Bus Services Bill to help deliver more regular services for passengers
New buses bill will give councils new powers to deliver better journeys for passengers, and help cut rush hour congestion.
- new apps for passengers telling them when the next service will arrive
- councils will get new powers to work with operators to introduce smart tickets that work on trains and other forms of public transport, making journeys easier
A new bill that is designed to drive up bus use, help cut congestion and deliver economic growth has been introduced to Parliament.
Buses are England’s most used form of public transport with over 4.65 billion journeys completed in financial year 2014 to 2015 – and this is the first piece of new legislation since 2008.
The Bus Services Bill will give councils new powers to work in partnership with companies to improve journeys for passengers, and bring in new technology including on-board Wi-Fi.
Without buses, rush hour congestion in city centres would be 21% higher costing millions of pounds in lost time.
Data about fares, timetables and routes will be openly available so software developers can produce apps that tell passengers when the next service will turn up. It is estimated this alone will lead to an extra 5 million journeys a year.
The proposals are designed to improve public transport to help cut congestion and unlock untapped economic growth across the country.
Roads Minister Andrew Jones said:
Good bus services can help cut congestion and deliver better journeys for hard-working people, helping them get around and get on. We are determined to increase bus usage and these measures are designed to give councils access to a range of powers to help deliver regular, reliable services for all.
We are also looking to end the frustration of not knowing when the next service will turn up, by giving software developers the data they need to produce new apps.
All councils will be able to enter into new ‘enhanced partnerships’ with bus companies under the new law.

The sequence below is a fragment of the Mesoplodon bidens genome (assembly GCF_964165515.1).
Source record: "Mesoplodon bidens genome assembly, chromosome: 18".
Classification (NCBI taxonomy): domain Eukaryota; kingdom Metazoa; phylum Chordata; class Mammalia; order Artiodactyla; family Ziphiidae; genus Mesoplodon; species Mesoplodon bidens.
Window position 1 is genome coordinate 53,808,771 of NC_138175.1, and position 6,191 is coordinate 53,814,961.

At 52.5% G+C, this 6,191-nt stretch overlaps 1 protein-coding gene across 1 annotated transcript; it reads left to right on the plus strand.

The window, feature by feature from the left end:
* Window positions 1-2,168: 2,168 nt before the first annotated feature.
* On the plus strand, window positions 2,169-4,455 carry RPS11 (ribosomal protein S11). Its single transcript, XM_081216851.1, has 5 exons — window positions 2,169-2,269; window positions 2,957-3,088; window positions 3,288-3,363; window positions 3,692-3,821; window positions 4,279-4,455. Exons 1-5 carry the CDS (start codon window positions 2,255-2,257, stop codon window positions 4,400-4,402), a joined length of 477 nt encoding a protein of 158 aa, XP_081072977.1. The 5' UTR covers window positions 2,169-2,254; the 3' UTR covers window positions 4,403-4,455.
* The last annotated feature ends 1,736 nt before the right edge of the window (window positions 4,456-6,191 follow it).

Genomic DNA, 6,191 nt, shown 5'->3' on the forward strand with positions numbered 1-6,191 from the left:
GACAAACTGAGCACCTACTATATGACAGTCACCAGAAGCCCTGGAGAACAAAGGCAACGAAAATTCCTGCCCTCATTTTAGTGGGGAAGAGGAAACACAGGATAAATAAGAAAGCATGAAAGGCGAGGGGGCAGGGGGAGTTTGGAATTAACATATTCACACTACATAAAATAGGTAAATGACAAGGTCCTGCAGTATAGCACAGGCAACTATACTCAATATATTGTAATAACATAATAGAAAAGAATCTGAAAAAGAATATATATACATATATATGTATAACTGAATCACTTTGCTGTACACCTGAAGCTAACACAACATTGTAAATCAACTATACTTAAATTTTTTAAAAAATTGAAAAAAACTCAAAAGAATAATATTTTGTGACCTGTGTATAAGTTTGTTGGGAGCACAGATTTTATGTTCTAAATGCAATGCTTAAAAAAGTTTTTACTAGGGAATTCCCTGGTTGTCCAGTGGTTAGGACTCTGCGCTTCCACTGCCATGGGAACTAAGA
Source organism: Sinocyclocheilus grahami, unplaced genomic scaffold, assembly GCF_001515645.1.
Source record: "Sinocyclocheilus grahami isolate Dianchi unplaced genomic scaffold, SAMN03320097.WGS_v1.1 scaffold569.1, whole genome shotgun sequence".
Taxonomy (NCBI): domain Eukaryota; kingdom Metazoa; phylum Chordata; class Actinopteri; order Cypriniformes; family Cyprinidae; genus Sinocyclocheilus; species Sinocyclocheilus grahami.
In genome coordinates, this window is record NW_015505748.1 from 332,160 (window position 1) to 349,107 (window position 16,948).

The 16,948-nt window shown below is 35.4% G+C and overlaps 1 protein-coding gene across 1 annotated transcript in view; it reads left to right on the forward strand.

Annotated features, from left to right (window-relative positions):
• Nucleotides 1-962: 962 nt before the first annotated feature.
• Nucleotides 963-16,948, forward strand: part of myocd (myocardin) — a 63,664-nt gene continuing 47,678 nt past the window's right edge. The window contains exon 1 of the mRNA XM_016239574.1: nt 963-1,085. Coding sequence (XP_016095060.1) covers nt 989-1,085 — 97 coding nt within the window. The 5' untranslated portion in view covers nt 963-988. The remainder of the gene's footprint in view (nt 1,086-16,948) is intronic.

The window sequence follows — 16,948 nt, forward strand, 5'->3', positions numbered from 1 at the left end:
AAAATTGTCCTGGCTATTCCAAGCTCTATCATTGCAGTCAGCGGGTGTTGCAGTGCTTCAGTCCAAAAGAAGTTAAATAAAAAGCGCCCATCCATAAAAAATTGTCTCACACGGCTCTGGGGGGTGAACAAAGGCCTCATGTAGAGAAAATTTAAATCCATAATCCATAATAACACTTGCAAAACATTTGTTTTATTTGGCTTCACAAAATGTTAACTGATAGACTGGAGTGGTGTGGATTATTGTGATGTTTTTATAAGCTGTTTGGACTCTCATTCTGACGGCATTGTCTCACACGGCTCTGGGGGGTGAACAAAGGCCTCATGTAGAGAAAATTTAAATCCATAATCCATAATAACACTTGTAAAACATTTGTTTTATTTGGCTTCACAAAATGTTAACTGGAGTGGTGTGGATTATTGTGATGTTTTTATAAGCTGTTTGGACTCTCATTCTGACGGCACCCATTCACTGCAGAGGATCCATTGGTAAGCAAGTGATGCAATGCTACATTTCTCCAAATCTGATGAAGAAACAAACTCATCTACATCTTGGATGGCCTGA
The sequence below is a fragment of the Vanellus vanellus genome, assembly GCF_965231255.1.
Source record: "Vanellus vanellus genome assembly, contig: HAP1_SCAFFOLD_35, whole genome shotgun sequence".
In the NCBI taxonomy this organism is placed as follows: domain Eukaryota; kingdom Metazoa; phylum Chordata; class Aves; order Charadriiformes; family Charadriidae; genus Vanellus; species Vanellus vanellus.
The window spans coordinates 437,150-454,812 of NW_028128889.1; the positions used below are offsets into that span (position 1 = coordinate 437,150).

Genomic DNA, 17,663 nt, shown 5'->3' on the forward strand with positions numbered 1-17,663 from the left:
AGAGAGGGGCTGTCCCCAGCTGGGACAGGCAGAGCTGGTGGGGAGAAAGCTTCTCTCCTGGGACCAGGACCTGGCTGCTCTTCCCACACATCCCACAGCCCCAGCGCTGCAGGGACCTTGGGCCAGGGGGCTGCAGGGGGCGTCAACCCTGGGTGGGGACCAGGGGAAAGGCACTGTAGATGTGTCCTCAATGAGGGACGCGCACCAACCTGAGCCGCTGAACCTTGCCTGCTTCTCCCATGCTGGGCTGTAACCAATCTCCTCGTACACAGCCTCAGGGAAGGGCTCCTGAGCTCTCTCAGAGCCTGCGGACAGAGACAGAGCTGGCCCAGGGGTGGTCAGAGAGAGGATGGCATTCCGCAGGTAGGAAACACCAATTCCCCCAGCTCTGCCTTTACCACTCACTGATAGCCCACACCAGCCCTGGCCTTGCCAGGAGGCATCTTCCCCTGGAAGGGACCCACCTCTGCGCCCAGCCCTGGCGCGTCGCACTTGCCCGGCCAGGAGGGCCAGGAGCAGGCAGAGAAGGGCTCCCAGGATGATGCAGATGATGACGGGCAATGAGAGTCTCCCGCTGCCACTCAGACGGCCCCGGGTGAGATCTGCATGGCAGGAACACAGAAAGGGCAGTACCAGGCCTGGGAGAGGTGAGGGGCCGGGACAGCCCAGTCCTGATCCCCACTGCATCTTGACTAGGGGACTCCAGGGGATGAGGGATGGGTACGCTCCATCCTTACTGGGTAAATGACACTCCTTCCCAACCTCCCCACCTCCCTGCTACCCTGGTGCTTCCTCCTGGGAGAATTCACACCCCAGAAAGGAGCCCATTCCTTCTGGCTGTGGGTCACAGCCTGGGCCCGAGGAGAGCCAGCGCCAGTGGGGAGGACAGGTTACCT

Under existing partnerships, councils have achieved some real successes and passenger numbers soared 13% in a year after new buses with unique liveries were launched in Portsmouth and Waterlooville.
And the ‘Oxford bus strategy’ led to Stagecoach, Oxford Bus Company and Thames Travel jointly introducing a SmartZone card allowing passengers to travel on any bus in Oxford.
At present, councils have to invest in costly new infrastructure before they can create a partnership – even if it is unnecessary.
Areas with an elected mayor will get the power to bring in bus franchising, where they think it is appropriate, and say what services should be run in their area, just like in London.
Other councils, beyond the areas with an elected mayor, will also be able to franchise buses if they get permission from the Transport Secretary.
Tech companies will be able to download ‘open data’ with route and timetable information, so they can introduce new apps that will benefit passengers.
These changes are being made after Arriva successfully launched a national real-time app for their services in June 2014 – which has had 750,000 downloads.
Bus services across England are currently deregulated, meaning companies are free to choose what services they run, what buses they use and how much they charge.
In London buses are franchised, and companies bid to run the service on a particular route.
Private bus operators will continue to provide services and will own their vehicles whichever approach is taken. But they will compete for contracts in franchising areas.
The government is delivering on its commitment in devolution deals by giving areas with a directly elected mayor the power to improve services.
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